Los Angeles Air Traffic Control Shut Down Due to Computer Failure
A U-2 spy plane flying over Los Angeles airspace last week confused the computers responsible for primary air traffic control in the region, requiring the system to be shut down.
The problem occurred because the U-2 flies under Visual Flight Rules at 60,000 feet, while most aircraft fly under Instrument Flight Rules above 18,000 feet. A computer confused by this situation attempted to re-route the U-2 down to 10,000 feet, which further required the re-routing of a number of other planes in the area. These calculations overtaxed the ability of the computer to function properly, and the system had to be shut down and rebooted.
During the shutdown, Southern California air traffic controllers were required to manually call their counterparts to update them on the flight plan for each plane under their purview, a procedure normally accomplished automatically by computers. Thankfully, no plane crashes are reported to have resulted from the incident.
Even when computers are working as they should, air traffic control is not foolproof. In an article reported in the Washington Post, a statement released by the Federal Aviation Administration (FAA) last September documented 4,394 errors by air traffic controllers between October 2012 and September 2013. 1,271 of those errors warranted thorough review by the FAA, which in the end categorized 41 of the mistakes as “high risk” and identified seven in particular that could have ended in catastrophe, according to the Post. In one of those incidents, a Boeing 737 and a Cessna came close to a collision at Bob Hope Airport in Burbank, California.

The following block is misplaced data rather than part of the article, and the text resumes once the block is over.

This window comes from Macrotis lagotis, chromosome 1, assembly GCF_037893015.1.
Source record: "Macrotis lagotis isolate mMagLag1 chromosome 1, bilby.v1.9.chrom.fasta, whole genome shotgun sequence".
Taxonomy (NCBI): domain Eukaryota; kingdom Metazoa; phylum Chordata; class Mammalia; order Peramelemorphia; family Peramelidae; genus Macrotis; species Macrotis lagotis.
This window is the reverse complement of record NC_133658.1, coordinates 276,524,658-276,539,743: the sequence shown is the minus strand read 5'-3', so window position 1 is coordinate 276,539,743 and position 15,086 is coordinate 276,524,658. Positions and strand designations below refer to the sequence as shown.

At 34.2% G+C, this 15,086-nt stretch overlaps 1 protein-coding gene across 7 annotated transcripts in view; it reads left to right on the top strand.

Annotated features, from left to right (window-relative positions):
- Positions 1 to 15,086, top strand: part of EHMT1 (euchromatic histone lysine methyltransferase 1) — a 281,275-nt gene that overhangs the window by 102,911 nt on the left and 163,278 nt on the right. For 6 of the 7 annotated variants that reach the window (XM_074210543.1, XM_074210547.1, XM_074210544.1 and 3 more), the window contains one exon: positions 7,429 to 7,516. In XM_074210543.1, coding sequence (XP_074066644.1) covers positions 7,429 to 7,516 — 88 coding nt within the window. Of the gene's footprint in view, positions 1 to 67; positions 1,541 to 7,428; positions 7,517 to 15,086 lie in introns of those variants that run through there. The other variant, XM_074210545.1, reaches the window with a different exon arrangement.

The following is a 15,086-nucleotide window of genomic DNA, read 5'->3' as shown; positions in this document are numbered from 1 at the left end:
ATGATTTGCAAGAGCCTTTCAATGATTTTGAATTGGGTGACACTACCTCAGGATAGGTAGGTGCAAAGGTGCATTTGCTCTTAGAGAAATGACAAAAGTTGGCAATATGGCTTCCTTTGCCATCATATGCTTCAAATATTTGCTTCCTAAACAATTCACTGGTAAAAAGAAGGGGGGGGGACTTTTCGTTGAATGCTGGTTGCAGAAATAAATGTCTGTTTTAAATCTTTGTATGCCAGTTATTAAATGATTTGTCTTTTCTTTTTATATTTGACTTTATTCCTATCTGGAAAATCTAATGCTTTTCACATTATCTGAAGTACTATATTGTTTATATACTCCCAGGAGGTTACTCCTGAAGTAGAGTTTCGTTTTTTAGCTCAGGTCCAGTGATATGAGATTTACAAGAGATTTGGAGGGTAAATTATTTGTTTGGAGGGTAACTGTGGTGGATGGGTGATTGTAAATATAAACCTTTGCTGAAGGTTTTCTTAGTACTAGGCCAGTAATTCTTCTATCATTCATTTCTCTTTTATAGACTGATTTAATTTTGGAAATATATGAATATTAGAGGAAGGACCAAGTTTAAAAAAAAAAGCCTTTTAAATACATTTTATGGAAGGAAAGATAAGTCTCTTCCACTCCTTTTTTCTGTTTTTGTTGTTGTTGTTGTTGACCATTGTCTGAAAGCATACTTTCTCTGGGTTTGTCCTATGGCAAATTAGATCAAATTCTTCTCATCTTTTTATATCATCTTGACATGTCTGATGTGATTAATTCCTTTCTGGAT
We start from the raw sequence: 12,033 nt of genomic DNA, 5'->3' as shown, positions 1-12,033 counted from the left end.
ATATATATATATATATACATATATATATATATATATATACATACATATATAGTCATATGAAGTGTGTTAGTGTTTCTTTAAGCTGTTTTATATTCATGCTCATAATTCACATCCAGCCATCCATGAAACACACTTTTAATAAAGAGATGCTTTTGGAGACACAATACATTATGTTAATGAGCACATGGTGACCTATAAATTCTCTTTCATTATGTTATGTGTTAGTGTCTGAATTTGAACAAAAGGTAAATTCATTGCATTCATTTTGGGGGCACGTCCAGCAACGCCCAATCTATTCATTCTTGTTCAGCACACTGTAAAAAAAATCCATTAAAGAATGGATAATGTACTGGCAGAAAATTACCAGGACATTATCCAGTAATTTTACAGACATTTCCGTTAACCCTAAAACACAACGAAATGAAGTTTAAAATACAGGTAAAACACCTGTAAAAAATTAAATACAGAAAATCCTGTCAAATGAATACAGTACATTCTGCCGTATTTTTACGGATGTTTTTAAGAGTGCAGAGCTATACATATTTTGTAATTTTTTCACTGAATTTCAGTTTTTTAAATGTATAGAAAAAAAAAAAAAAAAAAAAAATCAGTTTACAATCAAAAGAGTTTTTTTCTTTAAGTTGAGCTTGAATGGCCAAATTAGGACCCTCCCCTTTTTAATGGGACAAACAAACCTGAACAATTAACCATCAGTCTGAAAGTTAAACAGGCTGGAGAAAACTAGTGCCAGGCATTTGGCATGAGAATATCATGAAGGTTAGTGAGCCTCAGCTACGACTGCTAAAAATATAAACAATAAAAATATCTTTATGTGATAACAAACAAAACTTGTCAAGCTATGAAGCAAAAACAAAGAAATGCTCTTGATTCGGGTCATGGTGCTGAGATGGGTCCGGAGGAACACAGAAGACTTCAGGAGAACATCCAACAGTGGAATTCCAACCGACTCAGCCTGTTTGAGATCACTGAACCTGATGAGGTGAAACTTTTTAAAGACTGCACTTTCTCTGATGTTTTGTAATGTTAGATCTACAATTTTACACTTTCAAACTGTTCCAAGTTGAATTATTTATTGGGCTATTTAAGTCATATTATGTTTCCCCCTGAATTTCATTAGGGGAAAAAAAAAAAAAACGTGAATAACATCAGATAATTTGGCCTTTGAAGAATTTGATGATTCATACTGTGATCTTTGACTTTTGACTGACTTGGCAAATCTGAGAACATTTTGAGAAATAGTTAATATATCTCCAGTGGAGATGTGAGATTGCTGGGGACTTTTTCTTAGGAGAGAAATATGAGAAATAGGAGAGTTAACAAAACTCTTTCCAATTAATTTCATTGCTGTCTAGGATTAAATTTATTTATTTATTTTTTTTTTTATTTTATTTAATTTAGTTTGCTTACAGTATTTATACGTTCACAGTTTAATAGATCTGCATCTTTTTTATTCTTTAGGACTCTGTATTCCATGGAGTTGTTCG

The number of these incidents is much higher than similar data previously reported . While the FAA claimed the increase was due to better reporting and data collection methods, the U.S. Department of Transportation’s Inspector General directly challenged that assertion and went on record that the increase in reported errors was due at least in part to an increase in actual errors among air traffic controllers.